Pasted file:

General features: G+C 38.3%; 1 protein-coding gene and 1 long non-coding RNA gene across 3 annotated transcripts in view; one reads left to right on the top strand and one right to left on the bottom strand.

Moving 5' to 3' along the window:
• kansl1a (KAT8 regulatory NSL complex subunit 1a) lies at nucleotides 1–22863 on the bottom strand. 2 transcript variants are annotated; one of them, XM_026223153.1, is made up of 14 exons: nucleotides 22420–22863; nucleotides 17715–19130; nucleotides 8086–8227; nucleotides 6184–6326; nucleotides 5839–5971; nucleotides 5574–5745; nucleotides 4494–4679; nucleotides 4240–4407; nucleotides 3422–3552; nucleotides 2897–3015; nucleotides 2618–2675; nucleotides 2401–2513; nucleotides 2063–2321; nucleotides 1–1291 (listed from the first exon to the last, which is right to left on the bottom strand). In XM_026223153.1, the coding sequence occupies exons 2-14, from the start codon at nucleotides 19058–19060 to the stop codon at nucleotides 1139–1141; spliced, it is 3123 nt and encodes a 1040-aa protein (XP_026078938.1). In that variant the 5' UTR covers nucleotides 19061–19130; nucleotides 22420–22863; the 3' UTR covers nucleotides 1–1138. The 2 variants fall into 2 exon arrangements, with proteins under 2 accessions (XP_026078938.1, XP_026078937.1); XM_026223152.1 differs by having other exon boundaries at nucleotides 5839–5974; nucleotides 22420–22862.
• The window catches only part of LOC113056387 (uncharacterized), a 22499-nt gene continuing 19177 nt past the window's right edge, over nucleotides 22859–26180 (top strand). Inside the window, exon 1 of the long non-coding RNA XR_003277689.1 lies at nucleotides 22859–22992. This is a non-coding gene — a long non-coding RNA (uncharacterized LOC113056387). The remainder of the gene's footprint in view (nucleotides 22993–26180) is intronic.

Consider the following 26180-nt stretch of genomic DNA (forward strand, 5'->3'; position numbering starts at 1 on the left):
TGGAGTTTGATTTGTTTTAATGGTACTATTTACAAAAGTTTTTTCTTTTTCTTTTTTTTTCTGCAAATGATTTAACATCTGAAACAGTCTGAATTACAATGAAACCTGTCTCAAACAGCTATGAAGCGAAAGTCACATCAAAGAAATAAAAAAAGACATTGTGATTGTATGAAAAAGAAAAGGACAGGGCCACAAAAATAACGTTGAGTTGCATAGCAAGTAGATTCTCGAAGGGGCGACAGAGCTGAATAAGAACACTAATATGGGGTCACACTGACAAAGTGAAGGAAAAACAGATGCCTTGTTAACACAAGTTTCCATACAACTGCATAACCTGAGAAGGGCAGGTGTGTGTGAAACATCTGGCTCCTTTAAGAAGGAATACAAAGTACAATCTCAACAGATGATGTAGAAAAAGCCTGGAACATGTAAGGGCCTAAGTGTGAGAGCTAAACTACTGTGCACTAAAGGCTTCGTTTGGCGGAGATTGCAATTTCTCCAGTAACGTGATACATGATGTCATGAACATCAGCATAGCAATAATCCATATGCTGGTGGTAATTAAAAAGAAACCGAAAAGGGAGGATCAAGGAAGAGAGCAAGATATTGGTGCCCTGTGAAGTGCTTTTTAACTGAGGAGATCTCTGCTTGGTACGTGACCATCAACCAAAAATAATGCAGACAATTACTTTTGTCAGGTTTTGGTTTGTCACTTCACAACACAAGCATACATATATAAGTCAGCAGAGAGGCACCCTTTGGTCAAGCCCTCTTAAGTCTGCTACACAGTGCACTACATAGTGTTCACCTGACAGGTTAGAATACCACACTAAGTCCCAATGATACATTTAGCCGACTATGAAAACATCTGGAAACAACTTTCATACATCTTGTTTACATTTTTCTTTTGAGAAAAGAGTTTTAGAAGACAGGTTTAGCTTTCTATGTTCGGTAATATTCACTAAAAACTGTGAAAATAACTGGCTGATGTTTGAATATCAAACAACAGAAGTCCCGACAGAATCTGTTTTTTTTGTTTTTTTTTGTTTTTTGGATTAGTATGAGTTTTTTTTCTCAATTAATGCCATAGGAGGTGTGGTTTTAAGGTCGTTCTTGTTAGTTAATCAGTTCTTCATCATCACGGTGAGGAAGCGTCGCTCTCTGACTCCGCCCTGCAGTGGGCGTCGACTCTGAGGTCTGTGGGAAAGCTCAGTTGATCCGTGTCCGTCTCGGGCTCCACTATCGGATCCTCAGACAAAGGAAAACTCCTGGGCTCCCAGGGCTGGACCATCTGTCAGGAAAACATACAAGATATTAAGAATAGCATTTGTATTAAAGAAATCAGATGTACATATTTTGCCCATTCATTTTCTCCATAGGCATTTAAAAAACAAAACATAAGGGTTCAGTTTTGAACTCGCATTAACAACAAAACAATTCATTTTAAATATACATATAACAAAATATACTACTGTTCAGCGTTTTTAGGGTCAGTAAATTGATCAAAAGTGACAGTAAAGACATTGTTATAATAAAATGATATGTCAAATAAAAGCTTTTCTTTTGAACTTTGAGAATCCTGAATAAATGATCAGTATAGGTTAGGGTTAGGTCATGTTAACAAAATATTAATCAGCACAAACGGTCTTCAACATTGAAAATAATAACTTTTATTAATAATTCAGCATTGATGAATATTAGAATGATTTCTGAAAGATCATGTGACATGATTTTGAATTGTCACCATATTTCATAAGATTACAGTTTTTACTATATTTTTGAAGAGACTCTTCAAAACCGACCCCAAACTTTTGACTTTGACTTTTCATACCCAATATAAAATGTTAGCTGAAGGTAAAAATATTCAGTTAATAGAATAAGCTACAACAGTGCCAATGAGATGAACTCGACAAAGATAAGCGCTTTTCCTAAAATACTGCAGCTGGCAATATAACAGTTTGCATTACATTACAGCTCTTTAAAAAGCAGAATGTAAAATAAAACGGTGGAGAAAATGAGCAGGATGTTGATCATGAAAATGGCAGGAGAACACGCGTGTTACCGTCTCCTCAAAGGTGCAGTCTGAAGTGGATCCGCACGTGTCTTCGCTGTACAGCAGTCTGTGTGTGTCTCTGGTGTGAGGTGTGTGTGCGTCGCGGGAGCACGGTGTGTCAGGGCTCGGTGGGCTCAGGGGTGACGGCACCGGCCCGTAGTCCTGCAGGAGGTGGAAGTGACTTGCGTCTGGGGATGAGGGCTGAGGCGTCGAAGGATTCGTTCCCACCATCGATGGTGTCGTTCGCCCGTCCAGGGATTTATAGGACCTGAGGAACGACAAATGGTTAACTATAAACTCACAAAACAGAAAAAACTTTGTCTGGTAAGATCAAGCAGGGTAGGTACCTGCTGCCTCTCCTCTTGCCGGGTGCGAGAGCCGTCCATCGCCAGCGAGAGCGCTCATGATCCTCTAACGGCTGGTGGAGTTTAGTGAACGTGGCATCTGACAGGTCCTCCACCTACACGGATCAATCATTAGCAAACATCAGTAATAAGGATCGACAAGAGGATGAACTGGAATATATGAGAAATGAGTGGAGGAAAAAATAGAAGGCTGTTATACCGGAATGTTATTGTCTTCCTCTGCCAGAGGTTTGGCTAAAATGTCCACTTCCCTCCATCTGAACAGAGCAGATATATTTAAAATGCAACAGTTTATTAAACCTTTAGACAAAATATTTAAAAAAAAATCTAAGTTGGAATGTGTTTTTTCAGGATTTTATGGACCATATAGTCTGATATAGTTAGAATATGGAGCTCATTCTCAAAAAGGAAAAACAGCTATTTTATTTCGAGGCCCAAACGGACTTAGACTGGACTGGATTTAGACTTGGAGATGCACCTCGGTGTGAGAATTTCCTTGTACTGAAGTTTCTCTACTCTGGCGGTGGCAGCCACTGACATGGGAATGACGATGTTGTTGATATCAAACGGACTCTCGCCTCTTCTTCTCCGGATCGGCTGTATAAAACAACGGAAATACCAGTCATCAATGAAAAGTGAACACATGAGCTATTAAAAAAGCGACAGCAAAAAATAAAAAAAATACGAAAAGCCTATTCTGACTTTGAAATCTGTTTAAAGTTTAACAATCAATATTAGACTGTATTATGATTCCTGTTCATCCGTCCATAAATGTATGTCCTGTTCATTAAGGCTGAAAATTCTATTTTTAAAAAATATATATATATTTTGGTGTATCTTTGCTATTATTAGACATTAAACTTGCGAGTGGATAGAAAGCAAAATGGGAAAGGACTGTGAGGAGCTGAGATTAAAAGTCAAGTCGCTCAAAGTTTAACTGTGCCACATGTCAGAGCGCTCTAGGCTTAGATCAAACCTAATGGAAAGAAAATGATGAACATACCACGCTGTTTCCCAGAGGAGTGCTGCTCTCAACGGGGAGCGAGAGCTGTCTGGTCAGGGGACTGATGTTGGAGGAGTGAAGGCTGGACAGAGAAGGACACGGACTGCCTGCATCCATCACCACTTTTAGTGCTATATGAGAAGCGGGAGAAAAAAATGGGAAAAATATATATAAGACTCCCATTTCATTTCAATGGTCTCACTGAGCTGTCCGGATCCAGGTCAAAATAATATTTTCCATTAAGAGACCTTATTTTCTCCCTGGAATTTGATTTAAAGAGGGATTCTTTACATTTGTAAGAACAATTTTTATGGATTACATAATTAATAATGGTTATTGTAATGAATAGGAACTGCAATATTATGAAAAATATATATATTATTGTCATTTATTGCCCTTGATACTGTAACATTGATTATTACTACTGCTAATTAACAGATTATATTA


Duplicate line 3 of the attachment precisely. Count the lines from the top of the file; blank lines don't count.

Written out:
• kansl1a (KAT8 regulatory NSL complex subunit 1a) lies at nucleotides 1–22863 on the bottom strand. 2 transcript variants are annotated; one of them, XM_026223153.1, is made up of 14 exons: nucleotides 22420–22863; nucleotides 17715–19130; nucleotides 8086–8227; nucleotides 6184–6326; nucleotides 5839–5971; nucleotides 5574–5745; nucleotides 4494–4679; nucleotides 4240–4407; nucleotides 3422–3552; nucleotides 2897–3015; nucleotides 2618–2675; nucleotides 2401–2513; nucleotides 2063–2321; nucleotides 1–1291 (listed from the first exon to the last, which is right to left on the bottom strand). In XM_026223153.1, the coding sequence occupies exons 2-14, from the start codon at nucleotides 19058–19060 to the stop codon at nucleotides 1139–1141; spliced, it is 3123 nt and encodes a 1040-aa protein (XP_026078938.1). In that variant the 5' UTR covers nucleotides 19061–19130; nucleotides 22420–22863; the 3' UTR covers nucleotides 1–1138. The 2 variants fall into 2 exon arrangements, with proteins under 2 accessions (XP_026078938.1, XP_026078937.1); XM_026223152.1 differs by having other exon boundaries at nucleotides 5839–5974; nucleotides 22420–22862.